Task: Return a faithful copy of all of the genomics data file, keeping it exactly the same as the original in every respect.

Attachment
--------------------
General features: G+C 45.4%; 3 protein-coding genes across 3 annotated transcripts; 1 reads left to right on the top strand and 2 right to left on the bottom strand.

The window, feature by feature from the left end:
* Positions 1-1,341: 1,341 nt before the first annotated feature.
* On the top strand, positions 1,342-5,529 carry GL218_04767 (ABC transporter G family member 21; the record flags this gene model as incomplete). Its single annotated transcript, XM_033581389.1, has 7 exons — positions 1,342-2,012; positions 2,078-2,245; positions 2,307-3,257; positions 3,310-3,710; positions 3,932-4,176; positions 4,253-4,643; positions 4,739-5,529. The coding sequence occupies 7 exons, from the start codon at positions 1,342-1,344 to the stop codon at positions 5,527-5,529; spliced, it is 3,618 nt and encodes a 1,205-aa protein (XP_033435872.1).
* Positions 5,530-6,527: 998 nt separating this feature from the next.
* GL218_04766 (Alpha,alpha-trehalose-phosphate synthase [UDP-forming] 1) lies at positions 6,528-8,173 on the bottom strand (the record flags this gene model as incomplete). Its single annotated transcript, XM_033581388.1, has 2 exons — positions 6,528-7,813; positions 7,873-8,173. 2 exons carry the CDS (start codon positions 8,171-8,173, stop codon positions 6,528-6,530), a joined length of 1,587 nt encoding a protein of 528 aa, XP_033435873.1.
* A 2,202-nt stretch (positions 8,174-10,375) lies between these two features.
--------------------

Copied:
General features: G+C 45.4%; 3 protein-coding genes across 3 annotated transcripts; 1 reads left to right on the top strand and 2 right to left on the bottom strand.

The window, feature by feature from the left end:
* Positions 1-1,341: 1,341 nt before the first annotated feature.
* On the top strand, positions 1,342-5,529 carry GL218_04767 (ABC transporter G family member 21; the record flags this gene model as incomplete). Its single annotated transcript, XM_033581389.1, has 7 exons — positions 1,342-2,012; positions 2,078-2,245; positions 2,307-3,257; positions 3,310-3,710; positions 3,932-4,176; positions 4,253-4,643; positions 4,739-5,529. The coding sequence occupies 7 exons, from the start codon at positions 1,342-1,344 to the stop codon at positions 5,527-5,529; spliced, it is 3,618 nt and encodes a 1,205-aa protein (XP_033435872.1).
* Positions 5,530-6,527: 998 nt separating this feature from the next.
* GL218_04766 (Alpha,alpha-trehalose-phosphate synthase [UDP-forming] 1) lies at positions 6,528-8,173 on the bottom strand (the record flags this gene model as incomplete). Its single annotated transcript, XM_033581388.1, has 2 exons — positions 6,528-7,813; positions 7,873-8,173. 2 exons carry the CDS (start codon positions 8,171-8,173, stop codon positions 6,528-6,530), a joined length of 1,587 nt encoding a protein of 528 aa, XP_033435873.1.
* A 2,202-nt stretch (positions 8,174-10,375) lies between these two features.